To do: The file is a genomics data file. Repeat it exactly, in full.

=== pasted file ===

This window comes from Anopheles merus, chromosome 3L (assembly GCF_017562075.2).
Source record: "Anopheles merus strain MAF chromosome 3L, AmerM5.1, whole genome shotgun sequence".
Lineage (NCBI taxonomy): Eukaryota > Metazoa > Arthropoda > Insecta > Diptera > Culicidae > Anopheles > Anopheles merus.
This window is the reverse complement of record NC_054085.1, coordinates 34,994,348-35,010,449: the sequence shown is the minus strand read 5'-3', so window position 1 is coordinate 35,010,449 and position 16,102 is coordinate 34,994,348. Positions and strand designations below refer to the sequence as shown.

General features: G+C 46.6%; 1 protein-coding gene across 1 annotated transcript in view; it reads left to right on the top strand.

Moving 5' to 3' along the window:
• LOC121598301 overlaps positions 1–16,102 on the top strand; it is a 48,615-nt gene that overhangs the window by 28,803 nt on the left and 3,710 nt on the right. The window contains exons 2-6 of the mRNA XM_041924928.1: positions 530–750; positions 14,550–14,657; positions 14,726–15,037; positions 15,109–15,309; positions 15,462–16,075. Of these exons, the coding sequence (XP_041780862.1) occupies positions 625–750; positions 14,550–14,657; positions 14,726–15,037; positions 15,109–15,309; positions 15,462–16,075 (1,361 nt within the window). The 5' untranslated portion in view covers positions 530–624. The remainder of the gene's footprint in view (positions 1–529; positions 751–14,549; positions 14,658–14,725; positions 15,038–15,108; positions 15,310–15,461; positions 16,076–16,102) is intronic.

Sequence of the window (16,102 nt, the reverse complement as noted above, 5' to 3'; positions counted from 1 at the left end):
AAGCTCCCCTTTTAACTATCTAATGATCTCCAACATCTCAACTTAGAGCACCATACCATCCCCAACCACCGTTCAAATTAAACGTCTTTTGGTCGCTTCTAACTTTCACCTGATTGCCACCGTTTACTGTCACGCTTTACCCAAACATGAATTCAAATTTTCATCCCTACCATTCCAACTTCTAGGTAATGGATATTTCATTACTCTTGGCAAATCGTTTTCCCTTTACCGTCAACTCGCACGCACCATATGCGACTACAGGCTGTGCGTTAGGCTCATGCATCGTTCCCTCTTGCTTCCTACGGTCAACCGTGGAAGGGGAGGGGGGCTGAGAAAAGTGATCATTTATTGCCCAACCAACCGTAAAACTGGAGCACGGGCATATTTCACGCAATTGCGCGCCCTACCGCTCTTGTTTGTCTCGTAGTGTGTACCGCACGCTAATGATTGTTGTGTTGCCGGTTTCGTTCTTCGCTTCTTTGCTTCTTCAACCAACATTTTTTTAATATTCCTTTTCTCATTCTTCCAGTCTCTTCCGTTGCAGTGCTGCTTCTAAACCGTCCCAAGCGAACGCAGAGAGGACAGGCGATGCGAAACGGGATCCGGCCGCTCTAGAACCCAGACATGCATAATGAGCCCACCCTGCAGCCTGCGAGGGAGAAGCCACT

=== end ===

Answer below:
This window comes from Anopheles merus, chromosome 3L (assembly GCF_017562075.2).
Source record: "Anopheles merus strain MAF chromosome 3L, AmerM5.1, whole genome shotgun sequence".
Lineage (NCBI taxonomy): Eukaryota > Metazoa > Arthropoda > Insecta > Diptera > Culicidae > Anopheles > Anopheles merus.
This window is the reverse complement of record NC_054085.1, coordinates 34,994,348-35,010,449: the sequence shown is the minus strand read 5'-3', so window position 1 is coordinate 35,010,449 and position 16,102 is coordinate 34,994,348. Positions and strand designations below refer to the sequence as shown.

General features: G+C 46.6%; 1 protein-coding gene across 1 annotated transcript in view; it reads left to right on the top strand.

Moving 5' to 3' along the window:
• LOC121598301 overlaps positions 1–16,102 on the top strand; it is a 48,615-nt gene that overhangs the window by 28,803 nt on the left and 3,710 nt on the right. The window contains exons 2-6 of the mRNA XM_041924928.1: positions 530–750; positions 14,550–14,657; positions 14,726–15,037; positions 15,109–15,309; positions 15,462–16,075. Of these exons, the coding sequence (XP_041780862.1) occupies positions 625–750; positions 14,550–14,657; positions 14,726–15,037; positions 15,109–15,309; positions 15,462–16,075 (1,361 nt within the window). The 5' untranslated portion in view covers positions 530–624. The remainder of the gene's footprint in view (positions 1–529; positions 751–14,549; positions 14,658–14,725; positions 15,038–15,108; positions 15,310–15,461; positions 16,076–16,102) is intronic.

Sequence of the window (16,102 nt, the reverse complement as noted above, 5' to 3'; positions counted from 1 at the left end):
AAGCTCCCCTTTTAACTATCTAATGATCTCCAACATCTCAACTTAGAGCACCATACCATCCCCAACCACCGTTCAAATTAAACGTCTTTTGGTCGCTTCTAACTTTCACCTGATTGCCACCGTTTACTGTCACGCTTTACCCAAACATGAATTCAAATTTTCATCCCTACCATTCCAACTTCTAGGTAATGGATATTTCATTACTCTTGGCAAATCGTTTTCCCTTTACCGTCAACTCGCACGCACCATATGCGACTACAGGCTGTGCGTTAGGCTCATGCATCGTTCCCTCTTGCTTCCTACGGTCAACCGTGGAAGGGGAGGGGGGCTGAGAAAAGTGATCATTTATTGCCCAACCAACCGTAAAACTGGAGCACGGGCATATTTCACGCAATTGCGCGCCCTACCGCTCTTGTTTGTCTCGTAGTGTGTACCGCACGCTAATGATTGTTGTGTTGCCGGTTTCGTTCTTCGCTTCTTTGCTTCTTCAACCAACATTTTTTTAATATTCCTTTTCTCATTCTTCCAGTCTCTTCCGTTGCAGTGCTGCTTCTAAACCGTCCCAAGCGAACGCAGAGAGGACAGGCGATGCGAAACGGGATCCGGCCGCTCTAGAACCCAGACATGCATAATGAGCCCACCCTGCAGCCTGCGAGGGAGAAGCCACT